Sunday, August 25, 2019

A Bull Market For The History Books — Bear Market To Follow Shortly


by John Rubino, Dollar Collapse:

If you’re getting the sense that stocks always go up, that’s because they’ve been doing so for a really, really long time. From CNBC today:

On the bull market’s ninth birthday, here’s how it stacks up against history


• The Dow has quadrupled during the bull market, which turned 9 on Friday.

• This is the biggest and longest bull market for the Dow post-WWII, according to Leuthold Group.

The bullish run in the Dow Jones industrial average — which celebrates its ninth birthday Friday — is the longest ever and the greatest percentage gain since World War II, according to Leuthold Group.

The corresponding run by the S&P 500, notes LPL Financial, is that benchmark’s second-largest and second-longest bull market ever, with only the 1990s stock market run led by technology stocks in the way.

Despite a more than 10 percent correction in equities last month following a burst of bullish activity, Leuthold’s Doug Ramsey doesn’t think the bull is done yet.

“Assuming the Dow Jones industrial average can exceed its late-January high on March 9th or thereafter, this cyclical bull market will become the first one ever to last nine years,” said Ramsey, his firm’s chief investment officer. “Historically, cycle momentum highs are usually followed by a push to even higher price highs over the next several months.”

The Dow hit an all-time high of 26,616.71 on Jan. 26, the same day the S&P 500 clinched its own record of 2,872.87. The major indexes are off their record highs 6.4 percent and 4.6 percent respectively.

This chart from Leuthold Group shows where the Dow bull market stacks up since 1900. It’s far and away the longest in modern financial times. In terms of percentage gains, it’s third behind two bull markets pre-WWII.

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There is No “Free Trade”–There Is Only the Darwinian Game of Trade

by Charles Hugh Smith, Of Two Minds:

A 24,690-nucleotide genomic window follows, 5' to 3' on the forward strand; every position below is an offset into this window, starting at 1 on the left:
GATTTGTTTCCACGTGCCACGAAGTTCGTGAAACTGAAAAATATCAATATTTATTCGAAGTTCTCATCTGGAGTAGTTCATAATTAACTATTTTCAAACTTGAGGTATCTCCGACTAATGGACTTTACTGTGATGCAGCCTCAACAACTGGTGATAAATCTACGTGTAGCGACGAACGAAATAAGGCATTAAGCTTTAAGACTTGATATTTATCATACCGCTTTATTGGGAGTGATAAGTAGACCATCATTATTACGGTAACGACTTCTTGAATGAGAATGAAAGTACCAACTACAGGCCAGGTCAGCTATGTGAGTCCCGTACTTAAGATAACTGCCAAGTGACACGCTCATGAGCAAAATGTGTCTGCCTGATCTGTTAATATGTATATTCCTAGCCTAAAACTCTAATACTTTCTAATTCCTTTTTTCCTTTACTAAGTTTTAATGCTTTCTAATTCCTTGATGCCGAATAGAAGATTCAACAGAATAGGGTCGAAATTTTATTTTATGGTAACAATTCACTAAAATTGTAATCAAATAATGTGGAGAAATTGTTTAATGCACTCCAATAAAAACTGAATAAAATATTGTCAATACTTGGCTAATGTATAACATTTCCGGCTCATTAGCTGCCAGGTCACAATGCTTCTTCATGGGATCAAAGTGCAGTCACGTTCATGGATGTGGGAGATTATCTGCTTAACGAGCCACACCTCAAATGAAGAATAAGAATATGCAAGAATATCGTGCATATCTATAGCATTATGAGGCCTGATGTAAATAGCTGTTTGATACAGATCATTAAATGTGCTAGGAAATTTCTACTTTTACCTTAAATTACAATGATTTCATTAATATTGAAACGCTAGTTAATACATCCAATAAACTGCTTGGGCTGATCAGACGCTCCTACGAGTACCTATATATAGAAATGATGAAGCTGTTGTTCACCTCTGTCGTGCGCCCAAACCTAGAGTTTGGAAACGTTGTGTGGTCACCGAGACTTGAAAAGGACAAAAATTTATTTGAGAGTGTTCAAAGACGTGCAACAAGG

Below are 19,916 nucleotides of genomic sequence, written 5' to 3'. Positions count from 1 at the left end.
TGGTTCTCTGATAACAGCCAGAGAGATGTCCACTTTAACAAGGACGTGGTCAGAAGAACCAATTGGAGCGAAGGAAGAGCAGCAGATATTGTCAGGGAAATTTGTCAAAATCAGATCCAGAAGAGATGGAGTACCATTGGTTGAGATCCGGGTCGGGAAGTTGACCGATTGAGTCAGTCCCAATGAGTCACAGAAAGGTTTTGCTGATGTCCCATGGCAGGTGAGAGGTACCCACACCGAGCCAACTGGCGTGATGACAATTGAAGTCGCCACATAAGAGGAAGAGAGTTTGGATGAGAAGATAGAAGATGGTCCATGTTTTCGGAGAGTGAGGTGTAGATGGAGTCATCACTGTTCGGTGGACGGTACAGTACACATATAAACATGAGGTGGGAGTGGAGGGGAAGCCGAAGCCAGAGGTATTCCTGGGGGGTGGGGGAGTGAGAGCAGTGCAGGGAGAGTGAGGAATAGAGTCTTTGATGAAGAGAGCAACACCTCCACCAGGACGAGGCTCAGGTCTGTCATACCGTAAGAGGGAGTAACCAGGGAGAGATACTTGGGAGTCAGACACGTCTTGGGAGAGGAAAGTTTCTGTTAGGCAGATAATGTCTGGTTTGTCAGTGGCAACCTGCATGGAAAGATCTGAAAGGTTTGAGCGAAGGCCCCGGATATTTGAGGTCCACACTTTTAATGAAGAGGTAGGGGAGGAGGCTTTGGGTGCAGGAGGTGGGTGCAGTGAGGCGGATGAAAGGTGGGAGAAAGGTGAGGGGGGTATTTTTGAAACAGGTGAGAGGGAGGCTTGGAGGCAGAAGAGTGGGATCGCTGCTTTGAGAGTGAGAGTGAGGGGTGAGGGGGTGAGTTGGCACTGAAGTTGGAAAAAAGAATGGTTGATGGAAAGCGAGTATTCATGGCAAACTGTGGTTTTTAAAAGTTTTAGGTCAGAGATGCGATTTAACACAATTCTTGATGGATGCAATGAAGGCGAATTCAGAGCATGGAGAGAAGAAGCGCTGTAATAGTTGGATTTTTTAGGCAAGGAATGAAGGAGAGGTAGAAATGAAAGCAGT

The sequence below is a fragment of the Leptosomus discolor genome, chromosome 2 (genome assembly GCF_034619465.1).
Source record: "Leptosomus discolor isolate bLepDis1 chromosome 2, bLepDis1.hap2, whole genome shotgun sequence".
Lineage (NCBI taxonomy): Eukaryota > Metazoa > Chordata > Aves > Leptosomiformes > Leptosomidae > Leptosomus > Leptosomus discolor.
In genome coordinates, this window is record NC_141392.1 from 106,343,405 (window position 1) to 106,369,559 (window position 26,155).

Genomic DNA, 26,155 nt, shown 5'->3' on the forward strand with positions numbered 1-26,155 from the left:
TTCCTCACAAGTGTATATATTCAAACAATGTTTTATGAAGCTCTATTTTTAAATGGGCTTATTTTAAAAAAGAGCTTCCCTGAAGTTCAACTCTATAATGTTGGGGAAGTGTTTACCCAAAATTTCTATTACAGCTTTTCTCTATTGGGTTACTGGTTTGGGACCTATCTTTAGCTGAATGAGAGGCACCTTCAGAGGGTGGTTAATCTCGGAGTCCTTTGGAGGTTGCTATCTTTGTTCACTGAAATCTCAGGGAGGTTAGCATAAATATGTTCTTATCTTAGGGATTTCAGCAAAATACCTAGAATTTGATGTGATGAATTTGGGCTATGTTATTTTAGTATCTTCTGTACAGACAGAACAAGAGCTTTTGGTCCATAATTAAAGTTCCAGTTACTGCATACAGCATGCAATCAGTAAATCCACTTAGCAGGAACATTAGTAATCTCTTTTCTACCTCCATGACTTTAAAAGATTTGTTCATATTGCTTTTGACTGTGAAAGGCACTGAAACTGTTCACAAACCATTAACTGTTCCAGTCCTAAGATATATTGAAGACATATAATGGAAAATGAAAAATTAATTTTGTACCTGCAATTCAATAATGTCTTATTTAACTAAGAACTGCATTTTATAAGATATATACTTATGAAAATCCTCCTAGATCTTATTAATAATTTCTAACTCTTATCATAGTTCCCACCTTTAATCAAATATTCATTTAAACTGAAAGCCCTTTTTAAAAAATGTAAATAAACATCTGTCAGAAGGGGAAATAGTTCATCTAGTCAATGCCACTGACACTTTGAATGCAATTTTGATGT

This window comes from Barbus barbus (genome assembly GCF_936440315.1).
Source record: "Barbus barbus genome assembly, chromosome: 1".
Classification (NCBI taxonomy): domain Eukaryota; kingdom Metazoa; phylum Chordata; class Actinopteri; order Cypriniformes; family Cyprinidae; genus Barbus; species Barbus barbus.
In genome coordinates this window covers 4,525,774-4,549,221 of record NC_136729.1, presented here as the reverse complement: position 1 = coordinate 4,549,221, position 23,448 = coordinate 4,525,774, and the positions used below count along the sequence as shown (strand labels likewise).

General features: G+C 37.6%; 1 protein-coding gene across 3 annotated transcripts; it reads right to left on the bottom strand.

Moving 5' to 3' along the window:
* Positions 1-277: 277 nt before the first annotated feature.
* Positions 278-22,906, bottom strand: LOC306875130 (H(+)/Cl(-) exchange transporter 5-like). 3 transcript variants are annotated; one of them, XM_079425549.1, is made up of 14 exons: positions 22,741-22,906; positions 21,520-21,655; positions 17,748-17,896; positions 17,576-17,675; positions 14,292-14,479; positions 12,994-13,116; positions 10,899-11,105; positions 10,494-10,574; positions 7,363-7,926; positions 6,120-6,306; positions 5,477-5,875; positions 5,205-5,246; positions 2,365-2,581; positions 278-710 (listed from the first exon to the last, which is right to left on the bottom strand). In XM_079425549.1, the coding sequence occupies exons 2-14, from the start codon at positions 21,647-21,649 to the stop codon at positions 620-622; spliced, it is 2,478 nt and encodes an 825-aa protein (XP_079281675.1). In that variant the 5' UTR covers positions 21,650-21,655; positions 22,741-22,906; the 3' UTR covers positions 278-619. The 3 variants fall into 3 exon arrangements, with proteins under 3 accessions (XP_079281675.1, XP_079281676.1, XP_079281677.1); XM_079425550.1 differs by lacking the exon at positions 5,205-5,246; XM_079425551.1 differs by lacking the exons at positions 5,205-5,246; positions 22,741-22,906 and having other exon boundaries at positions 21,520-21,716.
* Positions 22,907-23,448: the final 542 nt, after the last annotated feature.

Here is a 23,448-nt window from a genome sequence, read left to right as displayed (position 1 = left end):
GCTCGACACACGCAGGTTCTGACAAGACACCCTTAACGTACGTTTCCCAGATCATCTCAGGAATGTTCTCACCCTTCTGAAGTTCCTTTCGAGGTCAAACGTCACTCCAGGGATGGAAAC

Rising income and wealth inequality is causally linked to globalization and the expansion of Darwinian trade and capital flows.

Stripped of lofty-sounding abstractions such as comparative advantage, trade boils down to four Darwinian goals:

1. Find foreign markets to absorb excess production, i.e. where excess production can be dumped.

2. Extract foreign resources at low prices.

3. Deny geopolitical rivals access to these resources.

4. Open foreign markets to domestic capital and credit so domestic capital can buy up all the productive assets and resources, a dynamic I explained last week in Forget “Free Trade”–It’s All About Capital Flows.

All the blather about “free trade” is window dressing and propaganda. Nobody believes in risking completely free trade; to do so would be to open the doors to foreign domination of key resources, assets and markets.

Trade is all about securing advantages in a Darwinian struggle to achieve or maintain dominance. As I pointed out back in 2005, the savings accrued by consumers due to opening trade with China were estimated at $100 billion over 27 years (1978 to 2005), while corporate profits expanded by trillions of dollars.

In other words, consumers got a nickel of savings while corporations banked a dollar of pure profit as sticker prices barely budged while input costs plummeted. Corporations pocketed the difference, not consumers.

As longtime correspondent Chad D. noted in response to my essay on capital flows, restricting trade may be one of the few ways smaller nations have to avoid their resources and assets being swallowed up by mobile capital flowing out of nations with virtually unlimited credit (the US, the EU, China and Japan).

Protecting fragile domestic industries with tariffs has a long history, including in the US, but the real action isn’t in tariffs: it’s in the bureaucratic tools to limit trade and the soft and hard power plays that secure cheap resources while denying access to those resources to geopolitical rivals.

The bureaucratic means of restricting imports have been raised to an art in Japan and other export-dependent nations: there may not be any visible tariffs, just bureaucratic sinkholes that tie up imports in red tape.

Then there’s currency manipulation, for example, China’s peg to the US dollar.What’s the “free market” price of Chinese goods in the US? Nobody knows because the peg protects China from its own currency being too strong or too weak to benefit its export-dependent economy.